Tuesday, November 9, 2010

November Gales A Blowing

November brings us a proper rest with fewer chores requiring attention and more time to relax a bit. With the freezer now full of assorted berries, veg, tomato pulp and so forth, outside the plants are dying back bit by bit, some of them struggling to cling on in this world despite the frosts and the batterings they're taking from the gales. It surprises me how long chilli plants and tomatoes can hold out in a northern european winter. Some of last year's chillis actually made it all the way through to this year, albeit after being taken inside in January to avoid the snow.

I'll be particularly interested to see if the tomatoes on the patio last til Christmas as they have done in previous years.

The greenhouse we put up last Spring has just braved it's first proper storm without taking off to the land of Oz as our old polythene "tent" version was wont to do. Inside the new one we've still got six types of tomatoes, chillis and the odd aubergine still going strong - the warmer indoor clime is probably extending their growing season by perhaps two months. Although the cucumbers seemed to know it was winter anyways and and abrupty committed hara-kiri in unison a few weeks back.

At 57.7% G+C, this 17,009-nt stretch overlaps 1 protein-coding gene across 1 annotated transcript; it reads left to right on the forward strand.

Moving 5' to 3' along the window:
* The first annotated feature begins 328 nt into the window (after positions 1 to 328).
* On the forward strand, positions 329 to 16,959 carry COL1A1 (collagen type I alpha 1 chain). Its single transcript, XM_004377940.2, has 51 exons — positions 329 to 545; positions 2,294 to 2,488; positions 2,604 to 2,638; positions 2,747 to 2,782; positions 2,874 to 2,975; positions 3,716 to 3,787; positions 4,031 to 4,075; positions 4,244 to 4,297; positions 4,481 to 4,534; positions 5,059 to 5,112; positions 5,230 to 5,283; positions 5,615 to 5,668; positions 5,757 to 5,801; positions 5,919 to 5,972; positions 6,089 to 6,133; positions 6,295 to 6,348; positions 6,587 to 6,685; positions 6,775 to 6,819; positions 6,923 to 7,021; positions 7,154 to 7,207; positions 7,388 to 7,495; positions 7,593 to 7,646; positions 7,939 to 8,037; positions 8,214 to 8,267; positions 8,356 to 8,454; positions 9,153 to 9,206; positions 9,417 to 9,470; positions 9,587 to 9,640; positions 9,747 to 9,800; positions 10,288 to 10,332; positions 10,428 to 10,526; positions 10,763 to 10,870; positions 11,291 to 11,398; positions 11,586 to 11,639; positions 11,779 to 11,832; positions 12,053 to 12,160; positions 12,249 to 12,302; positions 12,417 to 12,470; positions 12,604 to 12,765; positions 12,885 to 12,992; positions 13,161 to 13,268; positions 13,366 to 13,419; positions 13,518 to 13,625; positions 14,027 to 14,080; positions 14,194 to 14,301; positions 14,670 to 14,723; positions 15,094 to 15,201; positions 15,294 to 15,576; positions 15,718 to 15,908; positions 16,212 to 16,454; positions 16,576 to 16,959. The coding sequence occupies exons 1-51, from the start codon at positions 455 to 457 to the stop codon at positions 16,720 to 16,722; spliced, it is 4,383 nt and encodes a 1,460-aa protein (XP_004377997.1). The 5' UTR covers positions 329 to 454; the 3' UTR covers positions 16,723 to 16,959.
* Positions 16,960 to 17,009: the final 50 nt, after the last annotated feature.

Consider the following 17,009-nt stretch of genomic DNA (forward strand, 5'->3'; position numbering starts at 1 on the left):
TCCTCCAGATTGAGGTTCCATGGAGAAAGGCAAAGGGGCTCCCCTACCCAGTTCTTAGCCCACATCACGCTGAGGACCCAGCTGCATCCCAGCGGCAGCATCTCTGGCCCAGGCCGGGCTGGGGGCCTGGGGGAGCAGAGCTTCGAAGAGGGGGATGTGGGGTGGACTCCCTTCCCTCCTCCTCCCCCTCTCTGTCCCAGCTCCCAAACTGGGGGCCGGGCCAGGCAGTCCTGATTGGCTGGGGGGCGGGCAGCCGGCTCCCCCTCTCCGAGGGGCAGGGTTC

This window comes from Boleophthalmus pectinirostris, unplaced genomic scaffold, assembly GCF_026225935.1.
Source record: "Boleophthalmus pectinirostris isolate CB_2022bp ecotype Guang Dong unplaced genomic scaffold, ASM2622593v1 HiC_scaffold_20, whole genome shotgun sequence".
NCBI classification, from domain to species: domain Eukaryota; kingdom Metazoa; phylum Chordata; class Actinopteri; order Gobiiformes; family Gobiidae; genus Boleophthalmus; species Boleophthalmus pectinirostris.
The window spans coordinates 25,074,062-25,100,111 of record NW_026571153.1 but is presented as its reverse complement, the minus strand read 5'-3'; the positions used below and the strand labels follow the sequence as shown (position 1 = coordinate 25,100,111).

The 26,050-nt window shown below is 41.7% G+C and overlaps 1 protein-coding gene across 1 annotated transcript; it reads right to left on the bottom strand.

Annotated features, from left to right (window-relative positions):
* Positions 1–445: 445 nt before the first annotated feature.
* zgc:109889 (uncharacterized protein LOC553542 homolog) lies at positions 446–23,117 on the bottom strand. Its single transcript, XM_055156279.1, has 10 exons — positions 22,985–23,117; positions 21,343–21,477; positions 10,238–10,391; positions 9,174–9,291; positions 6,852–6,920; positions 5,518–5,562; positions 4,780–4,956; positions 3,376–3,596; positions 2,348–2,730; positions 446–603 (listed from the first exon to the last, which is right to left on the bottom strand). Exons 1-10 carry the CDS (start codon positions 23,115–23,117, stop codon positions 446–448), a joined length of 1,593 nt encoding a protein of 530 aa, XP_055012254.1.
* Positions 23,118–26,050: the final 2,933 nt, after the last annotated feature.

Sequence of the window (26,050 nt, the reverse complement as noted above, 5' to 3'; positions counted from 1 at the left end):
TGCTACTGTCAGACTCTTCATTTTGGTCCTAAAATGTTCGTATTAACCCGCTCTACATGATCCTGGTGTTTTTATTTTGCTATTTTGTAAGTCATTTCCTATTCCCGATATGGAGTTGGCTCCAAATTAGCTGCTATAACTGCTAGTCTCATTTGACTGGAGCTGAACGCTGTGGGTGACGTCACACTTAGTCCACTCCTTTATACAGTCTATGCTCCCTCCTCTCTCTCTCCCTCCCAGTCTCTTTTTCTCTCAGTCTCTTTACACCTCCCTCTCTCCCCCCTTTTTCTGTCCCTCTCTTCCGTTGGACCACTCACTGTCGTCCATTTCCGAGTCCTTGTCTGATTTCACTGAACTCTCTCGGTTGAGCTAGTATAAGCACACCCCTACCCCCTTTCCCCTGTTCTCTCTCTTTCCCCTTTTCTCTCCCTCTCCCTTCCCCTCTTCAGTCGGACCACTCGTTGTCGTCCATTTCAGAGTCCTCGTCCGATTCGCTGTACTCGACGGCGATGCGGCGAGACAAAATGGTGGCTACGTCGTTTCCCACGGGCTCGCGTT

Outside in the garden the swedes are still going strong, and the six or seven cauliflowers are three to four feet high. These are our early warning system for the cauliflower bed at the allotment, which we haven't seen for many weeks due to the poor weather and dark evenings. The plants in the garden are there to let us know when their compatriots are coming into season, because caulis, like broccoli, can ripen and turn quite quickly. If we don't get up there and get the lot at the right time, all the work will have been for nothing.

Ours is a winter roscoff heritage variety provided by Irish Seedsavers. They in turn saved it from an elderly farmer in the county area who may or may not be aware that he's played a role in rescuing a traditional local strain from extinction.

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